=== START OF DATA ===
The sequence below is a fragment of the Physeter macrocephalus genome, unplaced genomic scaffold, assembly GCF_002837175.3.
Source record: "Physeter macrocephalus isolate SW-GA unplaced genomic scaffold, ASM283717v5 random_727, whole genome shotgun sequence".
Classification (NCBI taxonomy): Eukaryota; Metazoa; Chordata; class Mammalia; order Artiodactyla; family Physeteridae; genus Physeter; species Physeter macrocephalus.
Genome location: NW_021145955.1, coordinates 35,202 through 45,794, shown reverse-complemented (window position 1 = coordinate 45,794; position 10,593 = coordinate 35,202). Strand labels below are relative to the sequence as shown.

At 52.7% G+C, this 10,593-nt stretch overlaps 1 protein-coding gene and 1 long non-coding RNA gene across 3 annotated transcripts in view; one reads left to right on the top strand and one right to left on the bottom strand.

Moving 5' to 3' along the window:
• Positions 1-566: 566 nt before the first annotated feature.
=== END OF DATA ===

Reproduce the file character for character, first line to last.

The sequence below is a fragment of the Physeter macrocephalus genome, unplaced genomic scaffold, assembly GCF_002837175.3.
Source record: "Physeter macrocephalus isolate SW-GA unplaced genomic scaffold, ASM283717v5 random_727, whole genome shotgun sequence".
Classification (NCBI taxonomy): Eukaryota; Metazoa; Chordata; class Mammalia; order Artiodactyla; family Physeteridae; genus Physeter; species Physeter macrocephalus.
Genome location: NW_021145955.1, coordinates 35,202 through 45,794, shown reverse-complemented (window position 1 = coordinate 45,794; position 10,593 = coordinate 35,202). Strand labels below are relative to the sequence as shown.

At 52.7% G+C, this 10,593-nt stretch overlaps 1 protein-coding gene and 1 long non-coding RNA gene across 3 annotated transcripts in view; one reads left to right on the top strand and one right to left on the bottom strand.

Moving 5' to 3' along the window:
• Positions 1-566: 566 nt before the first annotated feature.